Arab and Jewish laborers will be employed in equal numbers in excavating the railway approach to the main breakwater of the Haifa Harbor declared Acting High Commissioner H. C. Luke in an interview he granted press representatives. Labor conditions are being carefully studied to ensure compliance with the fair wage provisions imposed by the loan act. A detailed statement is impossible at this stage, but the government is endeavoring to make arrangements which, without increasing costs abnormally, will enable the workers of all communities to compete on equal terms, he stated.
The question of railway facilities for persons coming to Palestine summer resorts from Egypt is being considered, the Acting High Commissioner said.
The Acting High Commissioner declined to comment on the complaint of the Vaad Hair, Jerusalem Jewish organization, concerning the disregard of Jewish rights in municipal questions. This is now under consideration.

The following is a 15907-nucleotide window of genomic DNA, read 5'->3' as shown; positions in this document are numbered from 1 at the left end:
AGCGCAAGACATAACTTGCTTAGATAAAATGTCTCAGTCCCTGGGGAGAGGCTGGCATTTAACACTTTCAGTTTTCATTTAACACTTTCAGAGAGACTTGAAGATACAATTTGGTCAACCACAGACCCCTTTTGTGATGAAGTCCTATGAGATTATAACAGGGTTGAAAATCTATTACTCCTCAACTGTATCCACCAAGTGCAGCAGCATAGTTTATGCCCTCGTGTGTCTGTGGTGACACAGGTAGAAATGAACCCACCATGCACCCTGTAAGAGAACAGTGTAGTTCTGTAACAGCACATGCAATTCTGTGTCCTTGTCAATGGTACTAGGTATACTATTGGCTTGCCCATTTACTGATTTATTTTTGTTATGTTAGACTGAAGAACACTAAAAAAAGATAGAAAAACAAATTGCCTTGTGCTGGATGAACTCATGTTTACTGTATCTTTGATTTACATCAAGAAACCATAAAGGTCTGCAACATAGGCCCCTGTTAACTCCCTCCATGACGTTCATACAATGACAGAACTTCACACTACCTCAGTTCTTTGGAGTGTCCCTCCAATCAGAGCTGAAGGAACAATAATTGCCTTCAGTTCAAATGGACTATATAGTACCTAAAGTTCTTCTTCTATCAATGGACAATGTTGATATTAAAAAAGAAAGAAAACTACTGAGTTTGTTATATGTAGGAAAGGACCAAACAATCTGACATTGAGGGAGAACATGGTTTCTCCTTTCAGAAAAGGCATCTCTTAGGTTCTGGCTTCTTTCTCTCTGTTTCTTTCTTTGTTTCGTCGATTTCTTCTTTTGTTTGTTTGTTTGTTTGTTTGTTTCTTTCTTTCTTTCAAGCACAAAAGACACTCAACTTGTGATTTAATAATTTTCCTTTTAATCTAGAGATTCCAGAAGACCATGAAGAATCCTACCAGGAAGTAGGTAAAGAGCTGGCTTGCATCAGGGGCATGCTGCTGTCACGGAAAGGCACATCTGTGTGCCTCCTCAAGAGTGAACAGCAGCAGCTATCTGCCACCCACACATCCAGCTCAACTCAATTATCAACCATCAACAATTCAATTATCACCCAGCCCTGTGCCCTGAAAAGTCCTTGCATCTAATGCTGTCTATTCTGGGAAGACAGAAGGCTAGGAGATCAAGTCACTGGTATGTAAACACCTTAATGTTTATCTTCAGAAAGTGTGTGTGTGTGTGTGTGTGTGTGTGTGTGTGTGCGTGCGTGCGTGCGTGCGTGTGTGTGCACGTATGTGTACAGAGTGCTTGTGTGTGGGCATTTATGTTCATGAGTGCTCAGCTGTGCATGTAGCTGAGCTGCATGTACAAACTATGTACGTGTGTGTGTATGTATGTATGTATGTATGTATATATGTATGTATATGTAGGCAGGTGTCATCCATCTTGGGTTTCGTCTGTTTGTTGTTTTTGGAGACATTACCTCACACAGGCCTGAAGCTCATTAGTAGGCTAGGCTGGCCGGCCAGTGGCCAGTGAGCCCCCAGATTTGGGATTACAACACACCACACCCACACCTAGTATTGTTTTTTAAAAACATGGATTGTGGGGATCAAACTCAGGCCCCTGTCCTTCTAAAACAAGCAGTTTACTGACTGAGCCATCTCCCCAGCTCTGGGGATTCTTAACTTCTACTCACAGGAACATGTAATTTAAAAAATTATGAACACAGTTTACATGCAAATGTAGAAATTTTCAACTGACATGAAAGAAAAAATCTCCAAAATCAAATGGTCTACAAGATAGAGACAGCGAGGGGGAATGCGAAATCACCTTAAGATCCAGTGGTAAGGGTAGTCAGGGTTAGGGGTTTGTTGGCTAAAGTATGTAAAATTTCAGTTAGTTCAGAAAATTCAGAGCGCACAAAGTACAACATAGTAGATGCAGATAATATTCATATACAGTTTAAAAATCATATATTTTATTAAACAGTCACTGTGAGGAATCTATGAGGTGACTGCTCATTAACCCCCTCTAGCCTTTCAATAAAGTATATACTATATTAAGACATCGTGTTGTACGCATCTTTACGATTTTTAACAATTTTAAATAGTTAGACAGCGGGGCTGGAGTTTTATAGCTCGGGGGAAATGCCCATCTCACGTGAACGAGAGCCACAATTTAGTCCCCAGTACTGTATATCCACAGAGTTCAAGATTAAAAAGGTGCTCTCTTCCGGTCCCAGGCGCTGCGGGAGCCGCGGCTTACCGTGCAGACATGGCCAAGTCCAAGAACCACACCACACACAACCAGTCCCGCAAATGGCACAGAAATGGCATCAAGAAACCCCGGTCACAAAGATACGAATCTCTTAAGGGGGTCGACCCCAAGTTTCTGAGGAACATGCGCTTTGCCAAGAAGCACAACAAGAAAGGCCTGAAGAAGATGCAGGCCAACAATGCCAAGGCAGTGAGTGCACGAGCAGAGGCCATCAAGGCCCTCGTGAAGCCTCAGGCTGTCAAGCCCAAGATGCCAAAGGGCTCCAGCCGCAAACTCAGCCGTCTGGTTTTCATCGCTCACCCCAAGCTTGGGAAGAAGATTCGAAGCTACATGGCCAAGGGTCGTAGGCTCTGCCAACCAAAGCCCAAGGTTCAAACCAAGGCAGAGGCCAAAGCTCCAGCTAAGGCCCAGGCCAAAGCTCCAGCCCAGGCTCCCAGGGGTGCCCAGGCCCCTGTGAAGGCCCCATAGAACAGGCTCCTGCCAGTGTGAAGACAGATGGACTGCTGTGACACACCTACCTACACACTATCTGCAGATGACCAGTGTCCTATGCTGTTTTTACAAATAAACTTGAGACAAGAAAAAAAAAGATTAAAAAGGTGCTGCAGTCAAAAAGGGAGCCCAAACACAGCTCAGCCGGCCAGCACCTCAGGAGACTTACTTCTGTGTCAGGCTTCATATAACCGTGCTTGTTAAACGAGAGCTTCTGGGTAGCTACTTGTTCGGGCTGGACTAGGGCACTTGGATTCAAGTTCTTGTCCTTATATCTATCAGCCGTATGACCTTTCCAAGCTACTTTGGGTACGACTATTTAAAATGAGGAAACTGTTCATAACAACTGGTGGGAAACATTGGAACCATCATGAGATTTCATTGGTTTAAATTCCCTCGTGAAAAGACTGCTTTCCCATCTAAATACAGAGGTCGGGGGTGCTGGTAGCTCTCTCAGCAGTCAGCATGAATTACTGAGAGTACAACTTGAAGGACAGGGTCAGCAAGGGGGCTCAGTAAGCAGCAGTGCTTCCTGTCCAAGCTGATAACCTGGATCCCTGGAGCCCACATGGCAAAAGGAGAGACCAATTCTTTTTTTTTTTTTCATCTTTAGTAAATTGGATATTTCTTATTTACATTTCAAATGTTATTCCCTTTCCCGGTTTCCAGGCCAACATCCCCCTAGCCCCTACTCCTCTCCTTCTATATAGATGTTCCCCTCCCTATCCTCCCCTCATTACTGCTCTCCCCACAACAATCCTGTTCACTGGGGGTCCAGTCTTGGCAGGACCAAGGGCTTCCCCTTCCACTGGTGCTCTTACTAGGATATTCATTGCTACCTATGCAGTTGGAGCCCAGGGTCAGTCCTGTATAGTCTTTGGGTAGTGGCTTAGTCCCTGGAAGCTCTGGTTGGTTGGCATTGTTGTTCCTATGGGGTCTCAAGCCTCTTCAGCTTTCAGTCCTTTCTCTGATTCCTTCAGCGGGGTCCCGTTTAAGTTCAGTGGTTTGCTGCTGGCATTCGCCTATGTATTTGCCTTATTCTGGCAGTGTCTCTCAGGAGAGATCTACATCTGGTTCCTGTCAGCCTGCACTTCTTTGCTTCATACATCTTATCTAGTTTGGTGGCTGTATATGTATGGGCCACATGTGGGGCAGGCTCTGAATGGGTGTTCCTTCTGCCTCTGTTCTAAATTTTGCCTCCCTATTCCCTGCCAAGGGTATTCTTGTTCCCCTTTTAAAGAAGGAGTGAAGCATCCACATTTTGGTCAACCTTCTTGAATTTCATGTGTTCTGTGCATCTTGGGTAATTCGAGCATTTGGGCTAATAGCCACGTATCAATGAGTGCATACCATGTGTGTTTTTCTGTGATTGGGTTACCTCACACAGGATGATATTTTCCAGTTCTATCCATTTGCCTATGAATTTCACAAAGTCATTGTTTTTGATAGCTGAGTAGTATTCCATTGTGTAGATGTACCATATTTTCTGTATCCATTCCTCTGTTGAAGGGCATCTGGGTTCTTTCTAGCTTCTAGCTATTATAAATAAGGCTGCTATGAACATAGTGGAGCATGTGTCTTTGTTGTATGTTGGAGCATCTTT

Replying to a question regarding the employment of Christian postal officials on Sundays, Mr. Luke said employees of all communities are occasionally required to work on their Sabbaths.
Discussing the Dead Sea he said that he understood the concessionaire intends to employ a proportion of Arab labor from Palestine and Transjordania. The suggestion regarding Palestinian directors is the company’s concern.
The draft education ordinance, he said, provides a levy of a local rate where it is desired to supplement the educational facilities. The building for the Arabic schools, provided by the Kadoorie fund, is nearly complete and the school will probably be opened in a year. The state domain area set aside for a Jewish school at the foot of Mount Tabor, which will cost Â£39,000 to build, will possibly be opened for the next school year. The government has proposed a grant-in-aid of Â£2,000 to each school.
Mr. Luke denied reports that negotiations were being reopened with Ibn Saud regarding the Hedjas Railway.
The Archive of the Jewish Telegraphic Agency includes articles published from 1923 to 2008. Archive stories reflect the journalistic standards and practices of the time they were published.